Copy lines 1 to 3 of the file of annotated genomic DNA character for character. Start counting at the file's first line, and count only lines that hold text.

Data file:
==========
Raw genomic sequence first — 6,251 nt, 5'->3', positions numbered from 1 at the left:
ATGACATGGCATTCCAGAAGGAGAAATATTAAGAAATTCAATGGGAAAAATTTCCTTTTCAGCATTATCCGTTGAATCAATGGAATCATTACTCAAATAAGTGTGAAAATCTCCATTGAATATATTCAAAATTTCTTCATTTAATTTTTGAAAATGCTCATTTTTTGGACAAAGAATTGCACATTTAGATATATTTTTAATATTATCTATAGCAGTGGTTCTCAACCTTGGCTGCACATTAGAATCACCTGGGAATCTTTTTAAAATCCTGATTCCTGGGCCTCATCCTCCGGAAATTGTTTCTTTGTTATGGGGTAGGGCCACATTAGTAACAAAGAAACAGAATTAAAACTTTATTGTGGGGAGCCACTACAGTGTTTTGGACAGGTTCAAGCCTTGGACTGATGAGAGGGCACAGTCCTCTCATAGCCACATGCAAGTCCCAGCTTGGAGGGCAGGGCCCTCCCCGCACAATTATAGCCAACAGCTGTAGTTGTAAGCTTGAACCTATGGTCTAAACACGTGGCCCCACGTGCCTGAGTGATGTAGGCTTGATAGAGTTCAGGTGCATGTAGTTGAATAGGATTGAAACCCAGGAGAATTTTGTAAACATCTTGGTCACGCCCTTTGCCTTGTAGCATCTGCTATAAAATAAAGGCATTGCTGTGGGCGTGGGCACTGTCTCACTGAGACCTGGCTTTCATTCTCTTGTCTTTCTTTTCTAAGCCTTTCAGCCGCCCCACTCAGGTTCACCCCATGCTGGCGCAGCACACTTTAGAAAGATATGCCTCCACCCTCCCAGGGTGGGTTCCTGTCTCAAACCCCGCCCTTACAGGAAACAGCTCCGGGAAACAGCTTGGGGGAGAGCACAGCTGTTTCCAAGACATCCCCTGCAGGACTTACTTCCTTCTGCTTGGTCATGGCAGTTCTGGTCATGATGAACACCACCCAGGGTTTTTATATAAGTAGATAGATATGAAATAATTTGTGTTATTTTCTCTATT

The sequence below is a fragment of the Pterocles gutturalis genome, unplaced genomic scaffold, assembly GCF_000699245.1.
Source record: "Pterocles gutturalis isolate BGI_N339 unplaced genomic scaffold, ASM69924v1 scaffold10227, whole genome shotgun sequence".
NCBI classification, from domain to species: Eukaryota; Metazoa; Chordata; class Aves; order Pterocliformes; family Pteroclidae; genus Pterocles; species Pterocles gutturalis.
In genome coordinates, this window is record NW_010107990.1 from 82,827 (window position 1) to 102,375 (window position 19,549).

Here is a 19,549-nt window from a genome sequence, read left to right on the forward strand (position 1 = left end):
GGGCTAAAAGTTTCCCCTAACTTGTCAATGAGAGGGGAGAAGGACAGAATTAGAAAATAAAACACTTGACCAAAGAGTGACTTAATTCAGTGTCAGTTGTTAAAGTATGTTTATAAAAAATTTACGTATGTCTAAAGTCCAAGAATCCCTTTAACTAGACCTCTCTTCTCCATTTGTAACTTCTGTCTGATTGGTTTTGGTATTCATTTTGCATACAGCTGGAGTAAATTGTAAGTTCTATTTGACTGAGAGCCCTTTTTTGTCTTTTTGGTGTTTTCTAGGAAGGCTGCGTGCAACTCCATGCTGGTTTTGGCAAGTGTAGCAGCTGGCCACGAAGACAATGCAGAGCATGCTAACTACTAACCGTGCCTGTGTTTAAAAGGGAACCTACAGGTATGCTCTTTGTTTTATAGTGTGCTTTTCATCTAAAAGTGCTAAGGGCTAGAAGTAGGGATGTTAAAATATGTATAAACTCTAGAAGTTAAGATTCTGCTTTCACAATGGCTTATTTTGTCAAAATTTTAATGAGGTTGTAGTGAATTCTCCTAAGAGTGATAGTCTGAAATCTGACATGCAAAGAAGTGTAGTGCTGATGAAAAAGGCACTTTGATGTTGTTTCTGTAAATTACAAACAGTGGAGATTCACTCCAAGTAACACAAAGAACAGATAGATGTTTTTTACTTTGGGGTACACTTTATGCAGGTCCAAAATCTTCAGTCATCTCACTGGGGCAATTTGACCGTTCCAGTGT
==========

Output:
Raw genomic sequence first — 6,251 nt, 5'->3', positions numbered from 1 at the left:
ATGACATGGCATTCCAGAAGGAGAAATATTAAGAAATTCAATGGGAAAAATTTCCTTTTCAGCATTATCCGTTGAATCAATGGAATCATTACTCAAATAAGTGTGAAAATCTCCATTGAATATATTCAAAATTTCTTCATTTAATTTTTGAAAATGCTCATTTTTTGGACAAAGAATTGCACATTTAGATATATTTTTAATATTATCTATAGCAGTGGTTCTCAACCTTGGCTGCACATTAGAATCACCTGGGAATCTTTTTAAAATCCTGATTCCTGGGCCTCATCCTCCGGAAATTGTTTCTTTGTTATGGGGTAGGGCCACATTAGTAACAAAGAAACAGAATTAAAACTTTATTGTGGGGAGCCACTACAGTGTTTTGGACAGGTTCAAGCCTTGGACTGATGAGAGGGCACAGTCCTCTCATAGCCACATGCAAGTCCCAGCTTGGAGGGCAGGGCCCTCCCCGCACAATTATAGCCAACAGCTGTAGTTGTAAGCTTGAACCTATGGTCTAAACACGTGGCCCCACGTGCCTGAGTGATGTAGGCTTGATAGAGTTCAGGTGCATGTAGTTGAATAGGATTGAAACCCAGGAGAATTTTGTAAACATCTTGGTCACGCCCTTTGCCTTGTAGCATCTGCTATAAAATAAAGGCATTGCTGTGGGCGTGGGCACTGTCTCACTGAGACCTGGCTTTCATTCTCTTGTCTTTCTTTTCTAAGCCTTTCAGCCGCCCCACTCAGGTTCACCCCATGCTGGCGCAGCACACTTTAGAAAGATATGCCTCCACCCTCCCAGGGTGGGTTCCTGTCTCAAACCCCGCCCTTACAGGAAACAGCTCCGGGAAACAGCTTGGGGGAGAGCACAGCTGTTTCCAAGACATCCCCTGCAGGACTTACTTCCTTCTGCTTGGTCATGGCAGTTCTGGTCATGATGAACACCACCCAGGGTTTTTATATAAGTAGATAGATATGAAATAATTTGTGTTATTTTCTCTATT

The sequence below is a fragment of the Pterocles gutturalis genome, unplaced genomic scaffold, assembly GCF_000699245.1.